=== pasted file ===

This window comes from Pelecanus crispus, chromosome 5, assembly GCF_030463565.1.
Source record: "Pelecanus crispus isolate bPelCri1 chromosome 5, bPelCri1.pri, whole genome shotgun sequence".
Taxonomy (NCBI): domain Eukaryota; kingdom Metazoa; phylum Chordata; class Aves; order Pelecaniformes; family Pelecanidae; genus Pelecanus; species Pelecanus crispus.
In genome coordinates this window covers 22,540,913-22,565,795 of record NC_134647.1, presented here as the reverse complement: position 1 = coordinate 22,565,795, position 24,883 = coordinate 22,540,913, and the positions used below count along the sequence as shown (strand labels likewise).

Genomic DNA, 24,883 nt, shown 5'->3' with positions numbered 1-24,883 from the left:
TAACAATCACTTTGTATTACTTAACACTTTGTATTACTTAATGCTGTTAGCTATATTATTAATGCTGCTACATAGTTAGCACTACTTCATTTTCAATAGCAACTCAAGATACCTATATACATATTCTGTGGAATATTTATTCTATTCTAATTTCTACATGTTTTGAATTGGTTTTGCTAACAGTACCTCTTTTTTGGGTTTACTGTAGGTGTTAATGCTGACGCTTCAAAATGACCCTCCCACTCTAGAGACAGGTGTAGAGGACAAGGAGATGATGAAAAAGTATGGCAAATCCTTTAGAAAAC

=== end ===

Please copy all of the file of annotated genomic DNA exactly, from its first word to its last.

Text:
This window comes from Pelecanus crispus, chromosome 5, assembly GCF_030463565.1.
Source record: "Pelecanus crispus isolate bPelCri1 chromosome 5, bPelCri1.pri, whole genome shotgun sequence".
Taxonomy (NCBI): domain Eukaryota; kingdom Metazoa; phylum Chordata; class Aves; order Pelecaniformes; family Pelecanidae; genus Pelecanus; species Pelecanus crispus.
In genome coordinates this window covers 22,540,913-22,565,795 of record NC_134647.1, presented here as the reverse complement: position 1 = coordinate 22,565,795, position 24,883 = coordinate 22,540,913, and the positions used below count along the sequence as shown (strand labels likewise).

Genomic DNA, 24,883 nt, shown 5'->3' with positions numbered 1-24,883 from the left:
TAACAATCACTTTGTATTACTTAACACTTTGTATTACTTAATGCTGTTAGCTATATTATTAATGCTGCTACATAGTTAGCACTACTTCATTTTCAATAGCAACTCAAGATACCTATATACATATTCTGTGGAATATTTATTCTATTCTAATTTCTACATGTTTTGAATTGGTTTTGCTAACAGTACCTCTTTTTTGGGTTTACTGTAGGTGTTAATGCTGACGCTTCAAAATGACCCTCCCACTCTAGAGACAGGTGTAGAGGACAAGGAGATGATGAAAAAGTATGGCAAATCCTTTAGAAAAC